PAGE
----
Various discussions on the problems associated with binary-only kernel
modules have turned, sooner or later, to the same idea: the world needs a
database of hardware which "just works" with Linux. With this database,
consumers (that's us) could look up potential hardware purchases and know,
immediately, whether it would function with our Linux systems or not.
Vendors would eventually see the value of being listed in this database
and, as a result, have a greater motivation to ensure that their hardware
It's a nice idea, but not a particularly new one. Your editor has seen a
fair number of these databases come and go over the last ten years.
Starting a "just works" database is easy, but keeping it current and
relevant is hard, for a number of reasons:
- The variety of hardware out there is huge. Simply testing and
creating entries for a meaningful subset of the available gadgets is a
- Vendors feel free to change the internal makeup of their gadgets
without telling anybody - or changing the model number. The changes
in the LinkSys WRT54G router are a recent example. This behavior
complicates the database (which must now have information on telling
working hardware from paperweights) - and its maintenance.
- Nobody can actually have all that hardware around, so information must
come from a wide community. Most of us only buy hardware
sporadically, so we tend to have little motivation to help with the
ongoing maintenance of a hardware database. Some of the information
which is contributed may also be of dubious reliability.
- Companies which might help with the maintenance of such a database
have their own incentives to deal with. Red Hat maintains a hardware
list, for example, but it (1) is small, and (2) talks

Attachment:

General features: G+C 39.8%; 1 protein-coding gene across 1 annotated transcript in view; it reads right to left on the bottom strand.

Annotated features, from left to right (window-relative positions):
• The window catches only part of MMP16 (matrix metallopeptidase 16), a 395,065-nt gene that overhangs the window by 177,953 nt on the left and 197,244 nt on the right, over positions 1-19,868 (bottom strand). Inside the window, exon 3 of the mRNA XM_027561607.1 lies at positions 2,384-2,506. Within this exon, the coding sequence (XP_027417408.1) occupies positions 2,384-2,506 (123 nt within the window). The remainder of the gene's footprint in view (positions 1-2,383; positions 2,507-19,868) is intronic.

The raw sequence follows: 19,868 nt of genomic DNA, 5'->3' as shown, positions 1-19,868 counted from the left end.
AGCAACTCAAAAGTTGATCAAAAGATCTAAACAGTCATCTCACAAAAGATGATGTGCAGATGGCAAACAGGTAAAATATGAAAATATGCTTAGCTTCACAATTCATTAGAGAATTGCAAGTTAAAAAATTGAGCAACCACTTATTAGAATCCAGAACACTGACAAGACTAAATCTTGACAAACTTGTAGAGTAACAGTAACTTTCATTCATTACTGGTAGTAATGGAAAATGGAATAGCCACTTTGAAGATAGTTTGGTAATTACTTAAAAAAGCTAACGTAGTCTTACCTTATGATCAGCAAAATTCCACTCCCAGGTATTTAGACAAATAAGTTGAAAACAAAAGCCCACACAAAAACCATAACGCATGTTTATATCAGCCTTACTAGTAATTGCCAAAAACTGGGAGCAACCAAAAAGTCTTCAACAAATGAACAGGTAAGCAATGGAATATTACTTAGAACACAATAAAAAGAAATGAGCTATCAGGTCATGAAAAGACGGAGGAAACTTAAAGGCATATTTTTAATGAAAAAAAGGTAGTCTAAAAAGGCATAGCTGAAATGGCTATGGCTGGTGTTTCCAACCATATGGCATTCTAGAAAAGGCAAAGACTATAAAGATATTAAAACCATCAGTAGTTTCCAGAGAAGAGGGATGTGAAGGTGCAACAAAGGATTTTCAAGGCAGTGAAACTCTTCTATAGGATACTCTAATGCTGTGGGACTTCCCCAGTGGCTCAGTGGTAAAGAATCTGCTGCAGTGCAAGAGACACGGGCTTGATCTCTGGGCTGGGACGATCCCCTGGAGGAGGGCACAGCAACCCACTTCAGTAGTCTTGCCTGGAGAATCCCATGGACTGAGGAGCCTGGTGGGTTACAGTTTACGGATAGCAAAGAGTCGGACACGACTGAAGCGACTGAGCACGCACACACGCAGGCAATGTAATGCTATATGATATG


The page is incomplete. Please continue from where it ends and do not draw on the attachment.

about RHEL, not about Linux in general. The company once known as
Linuxcare had the proper motivation to maintain a good list, but,
well, Linuxcare didn't weather the dotcom bust very well.
- Weird factors come into play. The BlueZ project used to have a very
nice list of working hardware, but that list
was pulled down as a result of objections from the "Bluetooth
Any future attempt to build a Linux hardware compatibility database will
have to find a way to overcome the problems listed above. The task is not
impossible, but it may well beyond what a volunteer project can sustain.
It looks, instead, like the kind of work which can be helped by the
addition of a stream of money. Perhaps an industry group (OSDL, say) would
like to serve the community by taking this task on.
Meanwhile, your editor notes with dismay an increase in the number of
Linux-installed hardware vendors who are shipping systems with proprietary
drivers. Once upon a time, the purchase of a system with Linux
pre-installed was worth the extra cost just because the running Linux
instance was a positive proof that the hardware was, indeed, supported.
When these vendors ship non-free "Linux" systems, they violate that
guarantee - and destroy much of the value of their product. Unfortunately,
"buyer beware" remains necessary advice for those buying hardware to work
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